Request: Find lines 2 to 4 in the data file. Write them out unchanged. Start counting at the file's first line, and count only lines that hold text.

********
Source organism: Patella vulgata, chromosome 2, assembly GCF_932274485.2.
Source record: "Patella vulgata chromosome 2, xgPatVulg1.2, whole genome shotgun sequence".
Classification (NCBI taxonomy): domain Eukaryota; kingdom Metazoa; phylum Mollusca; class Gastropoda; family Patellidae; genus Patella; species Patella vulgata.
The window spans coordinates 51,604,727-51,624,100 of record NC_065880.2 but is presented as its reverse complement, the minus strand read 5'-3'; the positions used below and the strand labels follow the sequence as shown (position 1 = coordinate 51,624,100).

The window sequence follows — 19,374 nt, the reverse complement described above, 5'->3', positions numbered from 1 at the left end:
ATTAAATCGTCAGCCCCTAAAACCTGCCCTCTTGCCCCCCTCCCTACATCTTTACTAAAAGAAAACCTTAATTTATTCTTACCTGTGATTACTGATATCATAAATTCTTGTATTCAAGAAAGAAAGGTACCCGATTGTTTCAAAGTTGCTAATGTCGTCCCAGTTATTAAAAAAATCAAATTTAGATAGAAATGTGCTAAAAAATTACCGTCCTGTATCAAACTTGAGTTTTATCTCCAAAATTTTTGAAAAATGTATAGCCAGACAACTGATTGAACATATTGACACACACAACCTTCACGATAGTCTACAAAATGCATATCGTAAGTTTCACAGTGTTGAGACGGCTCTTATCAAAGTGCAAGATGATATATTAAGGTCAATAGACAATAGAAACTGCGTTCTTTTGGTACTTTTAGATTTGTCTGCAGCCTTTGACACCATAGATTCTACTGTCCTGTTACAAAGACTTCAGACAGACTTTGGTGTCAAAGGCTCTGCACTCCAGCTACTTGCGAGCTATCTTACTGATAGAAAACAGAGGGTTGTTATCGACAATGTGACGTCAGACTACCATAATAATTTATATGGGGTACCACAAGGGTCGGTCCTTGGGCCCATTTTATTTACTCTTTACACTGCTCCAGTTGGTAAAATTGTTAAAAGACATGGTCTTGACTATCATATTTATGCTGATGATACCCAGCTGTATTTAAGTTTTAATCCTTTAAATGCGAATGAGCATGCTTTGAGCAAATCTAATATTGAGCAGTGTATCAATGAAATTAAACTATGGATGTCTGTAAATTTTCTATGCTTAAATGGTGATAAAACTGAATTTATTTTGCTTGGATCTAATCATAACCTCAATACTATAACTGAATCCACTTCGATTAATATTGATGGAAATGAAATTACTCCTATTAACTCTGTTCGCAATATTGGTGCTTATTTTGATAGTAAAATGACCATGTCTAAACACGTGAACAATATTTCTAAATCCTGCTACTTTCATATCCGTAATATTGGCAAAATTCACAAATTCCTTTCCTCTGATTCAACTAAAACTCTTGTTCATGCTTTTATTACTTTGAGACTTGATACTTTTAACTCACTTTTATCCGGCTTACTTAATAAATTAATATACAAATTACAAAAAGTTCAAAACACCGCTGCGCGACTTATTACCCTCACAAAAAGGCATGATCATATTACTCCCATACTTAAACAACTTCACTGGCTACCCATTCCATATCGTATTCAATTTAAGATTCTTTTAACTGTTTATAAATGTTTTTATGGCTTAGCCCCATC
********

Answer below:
Source record: "Patella vulgata chromosome 2, xgPatVulg1.2, whole genome shotgun sequence".
Classification (NCBI taxonomy): domain Eukaryota; kingdom Metazoa; phylum Mollusca; class Gastropoda; family Patellidae; genus Patella; species Patella vulgata.
The window spans coordinates 51,604,727-51,624,100 of record NC_065880.2 but is presented as its reverse complement, the minus strand read 5'-3'; the positions used below and the strand labels follow the sequence as shown (position 1 = coordinate 51,624,100).